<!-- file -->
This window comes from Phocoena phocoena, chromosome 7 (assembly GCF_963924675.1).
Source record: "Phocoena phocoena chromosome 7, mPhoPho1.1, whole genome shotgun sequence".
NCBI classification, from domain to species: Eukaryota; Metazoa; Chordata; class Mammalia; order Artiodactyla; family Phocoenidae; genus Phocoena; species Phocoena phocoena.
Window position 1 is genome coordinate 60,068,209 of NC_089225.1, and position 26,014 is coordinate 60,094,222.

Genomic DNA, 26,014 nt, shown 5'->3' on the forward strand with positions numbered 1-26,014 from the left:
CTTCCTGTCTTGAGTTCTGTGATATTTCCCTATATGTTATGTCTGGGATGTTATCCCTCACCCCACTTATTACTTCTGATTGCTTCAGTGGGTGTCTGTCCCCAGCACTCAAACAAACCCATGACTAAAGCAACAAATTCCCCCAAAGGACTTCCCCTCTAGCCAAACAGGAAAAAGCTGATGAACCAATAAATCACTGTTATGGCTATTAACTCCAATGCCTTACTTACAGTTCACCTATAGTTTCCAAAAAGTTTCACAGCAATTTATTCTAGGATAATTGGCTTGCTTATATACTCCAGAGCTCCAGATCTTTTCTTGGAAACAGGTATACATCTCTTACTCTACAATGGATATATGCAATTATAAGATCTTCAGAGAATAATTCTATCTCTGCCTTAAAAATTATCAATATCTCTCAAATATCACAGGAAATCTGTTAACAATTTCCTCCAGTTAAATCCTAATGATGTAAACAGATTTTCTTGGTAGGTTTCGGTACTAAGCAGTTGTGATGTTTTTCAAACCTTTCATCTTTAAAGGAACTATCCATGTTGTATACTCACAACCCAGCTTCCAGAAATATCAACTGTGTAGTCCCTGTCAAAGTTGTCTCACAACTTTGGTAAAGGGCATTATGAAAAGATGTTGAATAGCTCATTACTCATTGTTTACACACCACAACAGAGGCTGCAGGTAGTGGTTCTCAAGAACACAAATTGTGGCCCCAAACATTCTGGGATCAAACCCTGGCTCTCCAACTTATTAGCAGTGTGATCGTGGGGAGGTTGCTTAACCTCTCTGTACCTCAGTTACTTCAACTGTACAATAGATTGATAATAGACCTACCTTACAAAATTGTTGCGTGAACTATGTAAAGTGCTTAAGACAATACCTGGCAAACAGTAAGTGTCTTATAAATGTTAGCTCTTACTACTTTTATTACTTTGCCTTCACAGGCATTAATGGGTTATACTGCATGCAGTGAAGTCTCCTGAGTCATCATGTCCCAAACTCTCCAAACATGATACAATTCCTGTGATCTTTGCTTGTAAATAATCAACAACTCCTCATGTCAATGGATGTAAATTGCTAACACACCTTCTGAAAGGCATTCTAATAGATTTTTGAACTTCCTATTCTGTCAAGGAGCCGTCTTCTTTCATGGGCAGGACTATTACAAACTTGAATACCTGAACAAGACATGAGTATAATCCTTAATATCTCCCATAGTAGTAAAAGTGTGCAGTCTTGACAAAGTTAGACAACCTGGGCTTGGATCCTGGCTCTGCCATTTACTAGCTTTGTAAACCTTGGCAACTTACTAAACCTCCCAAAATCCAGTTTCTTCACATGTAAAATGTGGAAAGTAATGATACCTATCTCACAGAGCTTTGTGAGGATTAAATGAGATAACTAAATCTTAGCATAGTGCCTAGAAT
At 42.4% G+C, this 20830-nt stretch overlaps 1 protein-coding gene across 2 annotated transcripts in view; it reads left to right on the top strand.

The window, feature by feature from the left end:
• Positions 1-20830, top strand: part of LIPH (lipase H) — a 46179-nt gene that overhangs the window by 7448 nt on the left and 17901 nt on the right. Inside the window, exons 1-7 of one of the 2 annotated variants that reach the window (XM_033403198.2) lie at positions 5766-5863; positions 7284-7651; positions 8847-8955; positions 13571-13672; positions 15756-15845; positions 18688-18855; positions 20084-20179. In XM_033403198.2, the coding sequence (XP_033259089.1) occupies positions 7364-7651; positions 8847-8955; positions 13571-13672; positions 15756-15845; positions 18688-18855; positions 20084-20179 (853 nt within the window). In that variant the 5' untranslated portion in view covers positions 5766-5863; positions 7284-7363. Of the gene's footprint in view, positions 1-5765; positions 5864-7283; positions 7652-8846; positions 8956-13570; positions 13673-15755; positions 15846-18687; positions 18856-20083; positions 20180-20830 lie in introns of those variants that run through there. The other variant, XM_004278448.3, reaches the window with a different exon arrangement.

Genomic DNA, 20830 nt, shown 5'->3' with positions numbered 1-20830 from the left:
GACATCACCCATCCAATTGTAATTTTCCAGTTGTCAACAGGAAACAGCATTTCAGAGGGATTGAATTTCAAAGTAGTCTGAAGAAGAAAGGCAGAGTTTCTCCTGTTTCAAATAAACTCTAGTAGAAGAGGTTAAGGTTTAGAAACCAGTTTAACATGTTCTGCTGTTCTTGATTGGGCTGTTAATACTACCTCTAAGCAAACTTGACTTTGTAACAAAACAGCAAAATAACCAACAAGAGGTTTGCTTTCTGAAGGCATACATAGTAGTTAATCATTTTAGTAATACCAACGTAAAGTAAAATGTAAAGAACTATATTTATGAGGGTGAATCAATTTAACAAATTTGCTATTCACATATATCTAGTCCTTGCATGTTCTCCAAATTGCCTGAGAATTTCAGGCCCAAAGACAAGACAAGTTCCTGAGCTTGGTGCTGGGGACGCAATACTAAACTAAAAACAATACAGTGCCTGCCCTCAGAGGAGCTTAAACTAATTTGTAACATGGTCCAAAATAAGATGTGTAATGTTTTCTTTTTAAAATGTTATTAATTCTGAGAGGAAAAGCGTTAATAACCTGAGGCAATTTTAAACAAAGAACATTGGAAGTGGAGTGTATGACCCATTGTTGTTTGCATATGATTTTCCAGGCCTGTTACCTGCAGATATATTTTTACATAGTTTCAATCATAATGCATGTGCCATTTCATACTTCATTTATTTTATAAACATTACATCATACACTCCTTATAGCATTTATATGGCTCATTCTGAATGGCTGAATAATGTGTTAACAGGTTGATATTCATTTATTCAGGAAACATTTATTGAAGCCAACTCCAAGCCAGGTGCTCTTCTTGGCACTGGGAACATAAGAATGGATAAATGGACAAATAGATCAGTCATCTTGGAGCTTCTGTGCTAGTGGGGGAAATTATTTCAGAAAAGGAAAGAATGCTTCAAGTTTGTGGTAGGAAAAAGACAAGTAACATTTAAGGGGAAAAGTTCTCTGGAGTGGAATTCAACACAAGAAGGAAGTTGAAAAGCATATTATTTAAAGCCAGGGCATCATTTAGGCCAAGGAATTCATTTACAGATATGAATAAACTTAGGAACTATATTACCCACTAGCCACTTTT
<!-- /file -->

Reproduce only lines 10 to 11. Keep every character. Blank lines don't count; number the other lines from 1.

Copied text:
Genomic DNA, 20830 nt, shown 5'->3' with positions numbered 1-20830 from the left:
GACATCACCCATCCAATTGTAATTTTCCAGTTGTCAACAGGAAACAGCATTTCAGAGGGATTGAATTTCAAAGTAGTCTGAAGAAGAAAGGCAGAGTTTCTCCTGTTTCAAATAAACTCTAGTAGAAGAGGTTAAGGTTTAGAAACCAGTTTAACATGTTCTGCTGTTCTTGATTGGGCTGTTAATACTACCTCTAAGCAAACTTGACTTTGTAACAAAACAGCAAAATAACCAACAAGAGGTTTGCTTTCTGAAGGCATACATAGTAGTTAATCATTTTAGTAATACCAACGTAAAGTAAAATGTAAAGAACTATATTTATGAGGGTGAATCAATTTAACAAATTTGCTATTCACATATATCTAGTCCTTGCATGTTCTCCAAATTGCCTGAGAATTTCAGGCCCAAAGACAAGACAAGTTCCTGAGCTTGGTGCTGGGGACGCAATACTAAACTAAAAACAATACAGTGCCTGCCCTCAGAGGAGCTTAAACTAATTTGTAACATGGTCCAAAATAAGATGTGTAATGTTTTCTTTTTAAAATGTTATTAATTCTGAGAGGAAAAGCGTTAATAACCTGAGGCAATTTTAAACAAAGAACATTGGAAGTGGAGTGTATGACCCATTGTTGTTTGCATATGATTTTCCAGGCCTGTTACCTGCAGATATATTTTTACATAGTTTCAATCATAATGCATGTGCCATTTCATACTTCATTTATTTTATAAACATTACATCATACACTCCTTATAGCATTTATATGGCTCATTCTGAATGGCTGAATAATGTGTTAACAGGTTGATATTCATTTATTCAGGAAACATTTATTGAAGCCAACTCCAAGCCAGGTGCTCTTCTTGGCACTGGGAACATAAGAATGGATAAATGGACAAATAGATCAGTCATCTTGGAGCTTCTGTGCTAGTGGGGGAAATTATTTCAGAAAAGGAAAGAATGCTTCAAGTTTGTGGTAGGAAAAAGACAAGTAACATTTAAGGGGAAAAGTTCTCTGGAGTGGAATTCAACACAAGAAGGAAGTTGAAAAGCATATTATTTAAAGCCAGGGCATCATTTAGGCCAAGGAATTCATTTACAGATATGAATAAACTTAGGAACTATATTACCCACTAGCCACTTTT